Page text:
Not every employee needs or wants:
- A go-team pep talk
- Artery-clogging donuts at staff meetings
- Certificates for weekly productivity achievements
- Public praise for a job well done (Many dread this)
- Brown bag lunches with the boss
That said, employees do want and need reasons to stay motivated.
No easy formula
One-size-fits-all motivational techniques either don’t work or don’t last. They assume that each employee works based on the same drivers.
Motivation is a function of aspiration. If you don’t know what your employees want from their careers, then you can’t tailor motivators to fit them.
There are two ways to figure out how to motivate employees:
- Ask them what gets them energized to do more
- Watch how they work, taking note of what gets them going or stalls them
Once you know what motivates each employee, tailor your actions to their needs.
Take mental snapshots of your employees when they’re in gear and when they’re not. Think about what you can do to help and then take action like in these scenarios:
1. Mary is a staff engineer in a mostly male work group. She gets bogged down in the details when given repetitive assignments but becomes highly engaged when working on a team. That changes, though, when she gets the notion that her ideas aren’t being fully considered. If that happens, she disengages and becomes despondent.
Watching Mary work offers a clue to what motivates her—work that provides her with visibility and recognition. When those aspects are absent, she loses energy and interest. One remedy is to schedule opportunities for Mary to showcase the results of her routine work and periodically assign her to be a team leader.
2. Brian is a crackerjack IT troubleshooter, interacting with coworkers at every level, answering user questions, fixing glitches, and installing new software. He’s considered humorless and indifferent by some, cavalier and impatient by others, only when the workload gets overwhelming and coworkers are impatient.
Observations of Brian reveal changes in him when under stress. Instead of coming across as energized and enthusiastic about providing these expert services as usual, he comes across as resentful. Just like us, Brian has a stress threshold that, when reached, brings out negative reactions and attitudes. To keep Brian motivated, his supervisor needs to keep tabs on his workload and the conditions driving it. A weekly conversation with Brian on ways to manage his workload can become a strong motivator.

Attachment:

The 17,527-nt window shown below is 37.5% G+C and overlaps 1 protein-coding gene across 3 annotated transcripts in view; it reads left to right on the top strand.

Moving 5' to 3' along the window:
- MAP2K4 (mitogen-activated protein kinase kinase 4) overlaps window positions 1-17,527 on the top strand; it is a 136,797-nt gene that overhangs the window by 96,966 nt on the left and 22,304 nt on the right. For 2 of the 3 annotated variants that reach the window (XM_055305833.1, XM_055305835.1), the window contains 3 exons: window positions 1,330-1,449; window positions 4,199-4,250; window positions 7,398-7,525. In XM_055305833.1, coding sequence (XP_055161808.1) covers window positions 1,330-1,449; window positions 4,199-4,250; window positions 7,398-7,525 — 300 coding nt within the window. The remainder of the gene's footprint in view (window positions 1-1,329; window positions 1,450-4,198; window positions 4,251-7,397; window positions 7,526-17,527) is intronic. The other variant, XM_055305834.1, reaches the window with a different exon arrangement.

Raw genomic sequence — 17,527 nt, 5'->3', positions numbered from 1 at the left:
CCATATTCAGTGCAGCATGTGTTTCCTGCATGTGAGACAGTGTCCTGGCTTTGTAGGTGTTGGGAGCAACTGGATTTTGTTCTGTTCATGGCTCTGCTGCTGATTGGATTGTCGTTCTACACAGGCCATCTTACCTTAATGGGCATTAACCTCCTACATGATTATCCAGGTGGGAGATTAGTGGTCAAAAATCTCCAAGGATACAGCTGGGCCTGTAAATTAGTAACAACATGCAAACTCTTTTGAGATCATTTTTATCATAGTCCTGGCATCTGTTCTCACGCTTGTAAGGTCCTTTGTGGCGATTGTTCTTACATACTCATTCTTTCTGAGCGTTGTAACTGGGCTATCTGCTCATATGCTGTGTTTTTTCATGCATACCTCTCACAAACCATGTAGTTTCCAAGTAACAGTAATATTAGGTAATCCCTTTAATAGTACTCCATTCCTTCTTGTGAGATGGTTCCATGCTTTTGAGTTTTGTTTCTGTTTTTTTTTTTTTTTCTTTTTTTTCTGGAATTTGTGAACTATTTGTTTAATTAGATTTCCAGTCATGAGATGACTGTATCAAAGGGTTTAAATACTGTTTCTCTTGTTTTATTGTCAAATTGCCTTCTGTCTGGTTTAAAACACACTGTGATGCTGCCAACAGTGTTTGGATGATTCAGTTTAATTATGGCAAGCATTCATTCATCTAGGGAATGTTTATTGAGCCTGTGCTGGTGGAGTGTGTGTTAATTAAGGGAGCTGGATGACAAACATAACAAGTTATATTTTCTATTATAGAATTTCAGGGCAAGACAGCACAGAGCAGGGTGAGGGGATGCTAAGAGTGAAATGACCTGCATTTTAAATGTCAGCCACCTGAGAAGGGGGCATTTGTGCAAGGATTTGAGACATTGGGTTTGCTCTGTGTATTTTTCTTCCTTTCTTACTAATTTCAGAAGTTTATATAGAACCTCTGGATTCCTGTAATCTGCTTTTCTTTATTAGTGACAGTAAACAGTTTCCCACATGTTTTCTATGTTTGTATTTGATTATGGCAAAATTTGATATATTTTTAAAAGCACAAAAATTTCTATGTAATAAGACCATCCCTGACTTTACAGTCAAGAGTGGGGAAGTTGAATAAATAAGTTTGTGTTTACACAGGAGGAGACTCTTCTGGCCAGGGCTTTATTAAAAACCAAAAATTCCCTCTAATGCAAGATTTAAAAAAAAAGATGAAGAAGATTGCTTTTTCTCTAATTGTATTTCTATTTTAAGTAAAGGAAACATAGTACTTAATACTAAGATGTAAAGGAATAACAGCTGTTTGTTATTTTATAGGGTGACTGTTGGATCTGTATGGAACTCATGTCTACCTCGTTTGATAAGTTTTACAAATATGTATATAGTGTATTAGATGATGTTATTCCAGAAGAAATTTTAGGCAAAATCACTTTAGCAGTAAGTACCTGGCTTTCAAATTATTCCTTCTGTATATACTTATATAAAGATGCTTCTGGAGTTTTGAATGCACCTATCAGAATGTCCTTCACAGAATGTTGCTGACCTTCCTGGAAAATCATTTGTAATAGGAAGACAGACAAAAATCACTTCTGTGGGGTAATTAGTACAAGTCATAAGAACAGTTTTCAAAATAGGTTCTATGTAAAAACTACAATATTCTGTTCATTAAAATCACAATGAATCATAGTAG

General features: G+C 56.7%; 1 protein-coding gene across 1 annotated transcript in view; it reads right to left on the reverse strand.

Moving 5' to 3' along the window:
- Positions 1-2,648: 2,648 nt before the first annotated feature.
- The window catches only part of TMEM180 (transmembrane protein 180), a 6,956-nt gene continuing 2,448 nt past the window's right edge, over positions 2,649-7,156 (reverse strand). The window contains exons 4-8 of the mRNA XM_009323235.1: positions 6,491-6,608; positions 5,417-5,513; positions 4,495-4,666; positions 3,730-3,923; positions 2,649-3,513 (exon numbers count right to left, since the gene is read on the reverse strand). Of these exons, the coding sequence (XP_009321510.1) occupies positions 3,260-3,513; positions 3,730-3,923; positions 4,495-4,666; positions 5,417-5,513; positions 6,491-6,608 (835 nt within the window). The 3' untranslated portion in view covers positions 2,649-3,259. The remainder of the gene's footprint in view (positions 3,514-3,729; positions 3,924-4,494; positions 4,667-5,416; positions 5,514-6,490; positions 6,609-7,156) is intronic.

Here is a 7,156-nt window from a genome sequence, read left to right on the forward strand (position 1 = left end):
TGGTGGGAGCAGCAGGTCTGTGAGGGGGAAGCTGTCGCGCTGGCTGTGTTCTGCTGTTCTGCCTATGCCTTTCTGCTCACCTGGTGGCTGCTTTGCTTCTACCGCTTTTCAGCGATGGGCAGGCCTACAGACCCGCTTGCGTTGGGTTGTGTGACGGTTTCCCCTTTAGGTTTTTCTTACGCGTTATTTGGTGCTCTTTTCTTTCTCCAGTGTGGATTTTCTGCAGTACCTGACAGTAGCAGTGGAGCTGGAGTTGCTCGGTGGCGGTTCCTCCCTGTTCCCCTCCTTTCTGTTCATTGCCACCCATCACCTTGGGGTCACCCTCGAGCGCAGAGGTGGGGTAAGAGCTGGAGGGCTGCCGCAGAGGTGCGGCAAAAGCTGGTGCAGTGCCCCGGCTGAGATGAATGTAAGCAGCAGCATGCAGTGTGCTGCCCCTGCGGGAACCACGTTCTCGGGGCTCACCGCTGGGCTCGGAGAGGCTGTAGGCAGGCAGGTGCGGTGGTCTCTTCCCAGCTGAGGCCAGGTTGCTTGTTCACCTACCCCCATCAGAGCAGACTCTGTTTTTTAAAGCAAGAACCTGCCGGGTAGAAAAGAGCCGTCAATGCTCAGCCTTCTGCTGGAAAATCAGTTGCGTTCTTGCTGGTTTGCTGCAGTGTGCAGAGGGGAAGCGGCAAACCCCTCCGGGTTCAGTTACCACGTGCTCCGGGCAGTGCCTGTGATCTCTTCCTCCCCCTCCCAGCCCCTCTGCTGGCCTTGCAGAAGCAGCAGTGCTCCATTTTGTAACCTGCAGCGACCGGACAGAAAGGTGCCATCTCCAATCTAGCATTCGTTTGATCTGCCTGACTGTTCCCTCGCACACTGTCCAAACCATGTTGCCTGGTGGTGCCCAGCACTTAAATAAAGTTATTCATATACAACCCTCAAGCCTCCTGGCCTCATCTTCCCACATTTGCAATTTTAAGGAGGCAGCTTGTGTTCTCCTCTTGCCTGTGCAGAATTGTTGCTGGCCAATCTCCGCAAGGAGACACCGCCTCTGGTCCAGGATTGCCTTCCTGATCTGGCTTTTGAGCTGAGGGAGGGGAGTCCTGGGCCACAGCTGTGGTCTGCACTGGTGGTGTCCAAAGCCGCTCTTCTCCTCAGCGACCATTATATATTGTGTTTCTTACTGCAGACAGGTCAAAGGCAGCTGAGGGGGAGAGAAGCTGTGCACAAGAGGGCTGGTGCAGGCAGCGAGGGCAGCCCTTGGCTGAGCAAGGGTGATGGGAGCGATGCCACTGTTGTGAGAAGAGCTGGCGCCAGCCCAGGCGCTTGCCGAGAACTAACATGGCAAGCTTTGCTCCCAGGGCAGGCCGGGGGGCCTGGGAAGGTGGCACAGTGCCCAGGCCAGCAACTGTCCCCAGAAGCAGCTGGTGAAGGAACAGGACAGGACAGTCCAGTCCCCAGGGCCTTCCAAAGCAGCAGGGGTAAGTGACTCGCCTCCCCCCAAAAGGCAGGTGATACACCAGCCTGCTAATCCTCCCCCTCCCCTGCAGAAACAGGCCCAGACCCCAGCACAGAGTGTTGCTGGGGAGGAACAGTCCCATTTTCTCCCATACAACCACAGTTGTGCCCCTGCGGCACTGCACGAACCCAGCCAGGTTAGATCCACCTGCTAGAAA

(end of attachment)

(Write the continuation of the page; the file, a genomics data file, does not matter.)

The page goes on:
3. Martha, a physical therapist, was promoted to manager of a hospital-based exercise center. Her responsibilities include scheduling, recordkeeping, supervising professional staff, equipment maintenance and purchases. Her workday is full but not always fulfilling. She often stops to watch wistfully the client care being given.
Martha was promoted because of her technical capabilities and commitment. She’s wired to do an exceptional job no matter what. Although motivated to excel as manager, she misses those one-on-one caring interactions that she left behind and very likely is concerned that her skills will erode. Her manager can fix this by scheduling Martha to fill in for physical therapists when they’re out or by assigning a limited number of clients to her schedule and delegating some administrative duties.
The price paid
Poor motivation is contagious. Other employees catch it easily. When it becomes epidemic, productivity and quality suffer.
Low motivation among employees is a drag on the collective energy of the work group. It gives employees an excuse for not giving their best effort, fully participating in teamwork, delivering on their commitments, and believing that they have a future with the organization.
Remember the last time you felt unmotivated? Did your supervisor help pull you out of it? That’s a big part of a supervisor’s job. It’s important to pay attention to the motivational needs of your employees and give each one the unique support they need. Time to get motivated to motivate.
Photo from KaiChanVong via Flickr